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日本語訳を! 6-(6)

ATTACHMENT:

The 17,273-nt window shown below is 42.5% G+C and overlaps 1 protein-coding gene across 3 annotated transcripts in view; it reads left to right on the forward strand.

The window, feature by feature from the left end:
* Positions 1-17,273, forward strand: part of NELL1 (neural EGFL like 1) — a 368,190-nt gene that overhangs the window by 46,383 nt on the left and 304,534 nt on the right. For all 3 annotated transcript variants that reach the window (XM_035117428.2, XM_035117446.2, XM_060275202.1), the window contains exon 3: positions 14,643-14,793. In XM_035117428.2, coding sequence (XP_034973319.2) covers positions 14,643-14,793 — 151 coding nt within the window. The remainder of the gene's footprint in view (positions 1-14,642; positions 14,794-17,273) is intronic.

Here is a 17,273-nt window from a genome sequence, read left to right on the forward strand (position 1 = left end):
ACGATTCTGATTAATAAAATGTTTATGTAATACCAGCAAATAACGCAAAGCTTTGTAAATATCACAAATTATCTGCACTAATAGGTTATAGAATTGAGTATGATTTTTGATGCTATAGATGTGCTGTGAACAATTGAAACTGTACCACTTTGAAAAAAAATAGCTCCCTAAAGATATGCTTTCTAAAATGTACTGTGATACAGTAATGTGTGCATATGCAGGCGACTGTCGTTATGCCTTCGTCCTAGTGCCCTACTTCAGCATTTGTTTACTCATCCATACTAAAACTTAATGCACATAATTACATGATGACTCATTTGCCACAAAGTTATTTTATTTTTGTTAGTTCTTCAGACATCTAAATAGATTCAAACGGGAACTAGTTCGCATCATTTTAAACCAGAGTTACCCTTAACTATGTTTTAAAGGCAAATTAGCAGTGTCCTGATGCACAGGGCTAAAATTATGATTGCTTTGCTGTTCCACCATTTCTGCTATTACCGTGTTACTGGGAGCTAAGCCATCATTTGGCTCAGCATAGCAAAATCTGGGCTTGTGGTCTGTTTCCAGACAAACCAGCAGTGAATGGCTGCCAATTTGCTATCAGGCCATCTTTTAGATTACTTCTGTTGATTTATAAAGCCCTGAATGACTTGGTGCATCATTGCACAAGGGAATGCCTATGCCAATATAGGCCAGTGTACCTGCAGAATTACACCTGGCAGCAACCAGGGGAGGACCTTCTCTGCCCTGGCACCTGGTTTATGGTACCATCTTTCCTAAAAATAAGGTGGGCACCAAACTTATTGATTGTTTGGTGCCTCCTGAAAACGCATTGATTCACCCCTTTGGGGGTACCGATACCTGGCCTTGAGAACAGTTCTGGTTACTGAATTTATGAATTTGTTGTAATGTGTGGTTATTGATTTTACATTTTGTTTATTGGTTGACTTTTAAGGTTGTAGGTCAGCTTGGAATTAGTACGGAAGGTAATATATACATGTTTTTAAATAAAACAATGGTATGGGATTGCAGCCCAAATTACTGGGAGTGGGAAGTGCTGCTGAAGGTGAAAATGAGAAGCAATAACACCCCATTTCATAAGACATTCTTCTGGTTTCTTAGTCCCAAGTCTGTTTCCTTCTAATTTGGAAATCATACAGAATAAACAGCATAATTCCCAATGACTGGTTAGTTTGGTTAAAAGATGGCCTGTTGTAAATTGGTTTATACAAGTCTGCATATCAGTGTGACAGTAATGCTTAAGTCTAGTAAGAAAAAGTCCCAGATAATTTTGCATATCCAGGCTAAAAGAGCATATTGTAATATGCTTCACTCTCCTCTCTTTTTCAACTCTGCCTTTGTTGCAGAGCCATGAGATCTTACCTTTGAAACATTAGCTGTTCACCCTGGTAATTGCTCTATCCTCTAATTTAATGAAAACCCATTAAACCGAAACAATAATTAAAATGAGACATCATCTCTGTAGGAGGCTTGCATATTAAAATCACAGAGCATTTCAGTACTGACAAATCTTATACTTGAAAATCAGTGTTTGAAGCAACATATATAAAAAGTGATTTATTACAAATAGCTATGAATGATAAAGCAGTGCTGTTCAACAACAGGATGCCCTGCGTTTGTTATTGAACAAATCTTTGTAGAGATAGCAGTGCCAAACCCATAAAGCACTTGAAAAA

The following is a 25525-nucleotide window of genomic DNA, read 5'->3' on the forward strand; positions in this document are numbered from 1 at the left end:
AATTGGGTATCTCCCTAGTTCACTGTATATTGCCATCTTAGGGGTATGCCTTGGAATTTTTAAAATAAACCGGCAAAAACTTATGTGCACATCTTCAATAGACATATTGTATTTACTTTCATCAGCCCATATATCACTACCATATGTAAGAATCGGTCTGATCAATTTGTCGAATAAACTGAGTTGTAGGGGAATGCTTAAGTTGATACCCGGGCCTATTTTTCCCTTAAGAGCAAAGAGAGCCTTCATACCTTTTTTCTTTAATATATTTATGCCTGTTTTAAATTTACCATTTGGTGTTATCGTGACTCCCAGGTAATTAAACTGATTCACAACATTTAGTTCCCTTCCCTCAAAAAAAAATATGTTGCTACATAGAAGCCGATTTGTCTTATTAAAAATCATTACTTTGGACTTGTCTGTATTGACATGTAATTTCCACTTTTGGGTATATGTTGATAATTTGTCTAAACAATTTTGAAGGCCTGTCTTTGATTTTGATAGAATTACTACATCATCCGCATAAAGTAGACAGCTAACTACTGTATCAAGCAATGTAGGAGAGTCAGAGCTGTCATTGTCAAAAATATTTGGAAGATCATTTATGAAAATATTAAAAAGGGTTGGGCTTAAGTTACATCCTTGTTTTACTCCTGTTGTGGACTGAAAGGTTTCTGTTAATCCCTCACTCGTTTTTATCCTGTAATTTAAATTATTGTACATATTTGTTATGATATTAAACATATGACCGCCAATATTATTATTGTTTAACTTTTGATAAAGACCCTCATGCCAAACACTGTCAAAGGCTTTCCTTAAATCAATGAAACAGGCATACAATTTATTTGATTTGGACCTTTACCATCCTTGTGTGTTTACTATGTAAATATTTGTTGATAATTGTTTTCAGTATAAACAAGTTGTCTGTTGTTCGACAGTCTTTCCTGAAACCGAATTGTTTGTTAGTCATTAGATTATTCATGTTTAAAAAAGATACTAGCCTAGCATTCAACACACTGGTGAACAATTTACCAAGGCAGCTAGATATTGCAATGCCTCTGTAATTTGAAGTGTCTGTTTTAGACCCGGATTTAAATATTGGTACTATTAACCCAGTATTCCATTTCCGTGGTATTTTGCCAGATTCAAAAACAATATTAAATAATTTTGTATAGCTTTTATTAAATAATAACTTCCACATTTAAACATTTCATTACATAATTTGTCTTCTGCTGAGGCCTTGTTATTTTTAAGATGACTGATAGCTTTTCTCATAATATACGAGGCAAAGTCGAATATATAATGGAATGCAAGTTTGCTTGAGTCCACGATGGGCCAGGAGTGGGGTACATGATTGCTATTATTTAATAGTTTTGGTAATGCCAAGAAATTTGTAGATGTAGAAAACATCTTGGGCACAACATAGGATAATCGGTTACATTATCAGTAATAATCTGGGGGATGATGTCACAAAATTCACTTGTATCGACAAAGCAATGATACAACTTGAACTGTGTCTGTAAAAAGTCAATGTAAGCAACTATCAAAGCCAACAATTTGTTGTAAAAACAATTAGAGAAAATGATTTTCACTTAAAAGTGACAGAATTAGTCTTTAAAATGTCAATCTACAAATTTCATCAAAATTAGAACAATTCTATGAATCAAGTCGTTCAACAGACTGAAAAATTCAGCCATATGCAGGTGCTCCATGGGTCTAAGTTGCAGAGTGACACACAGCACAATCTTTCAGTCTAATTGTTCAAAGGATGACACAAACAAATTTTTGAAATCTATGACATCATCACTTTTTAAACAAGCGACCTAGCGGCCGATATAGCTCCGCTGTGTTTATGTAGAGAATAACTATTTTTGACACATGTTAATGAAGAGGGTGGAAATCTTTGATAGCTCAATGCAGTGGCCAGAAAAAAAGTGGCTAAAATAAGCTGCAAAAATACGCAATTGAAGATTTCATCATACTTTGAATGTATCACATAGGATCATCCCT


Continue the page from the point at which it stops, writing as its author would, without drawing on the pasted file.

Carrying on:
お願いします。 (11) In the beginning nature preserved the bodies. The Egyptians buried their dead in the sand, on their sides, with their knees curled into their chest, facing the setting sun in the direction their spirits were headed. The hot, dry desert sucked the body fluids away. The skin hardened into a leathery shell, keeping everything in place. Ironically, concern for the corpse was what created problems. To keep sand from getting into the dead person's eyes and mouth, the Egyptians began to put a basket over the body's head. Then, a basket on the head didn't seem good enough. Trays were woven for above and below the corpse to keep sand off the whole body. Soon, brick-lined pits were being built for the dead. The problem was that without the sand to wick away the moisture, the bodies were rotting. That would never do. Without the entire body, the spirits could not lounge in the Field of Reeds. Haunting was happening. And so the Egyptians experimented and gradually developed the process of mummification during the Old Kingdom period. (12) Because everyond wanted their loved ones preserved, the funeral trade was a good one. The embalmers, who prepared the dead for burial, guarded their money-making secrets, passing their skills down from father to son. What we know about making a mummy comes from the Greek historians Herodotus, who wrote during the 5th century BCE, and Diodorus Siculus, who wrote during the 1st century BCE. The Greeks were fascinated by Egypt, as they were with many foreign cultures, and wrote about both the country and its history. Herodotus and Diodorus Siculus describe three mummy options: one for the very rich, one for the not so rich, and one for the poor. From their writings, we have the following recipe for a mummy (in this case, a top-of-the-line mummy):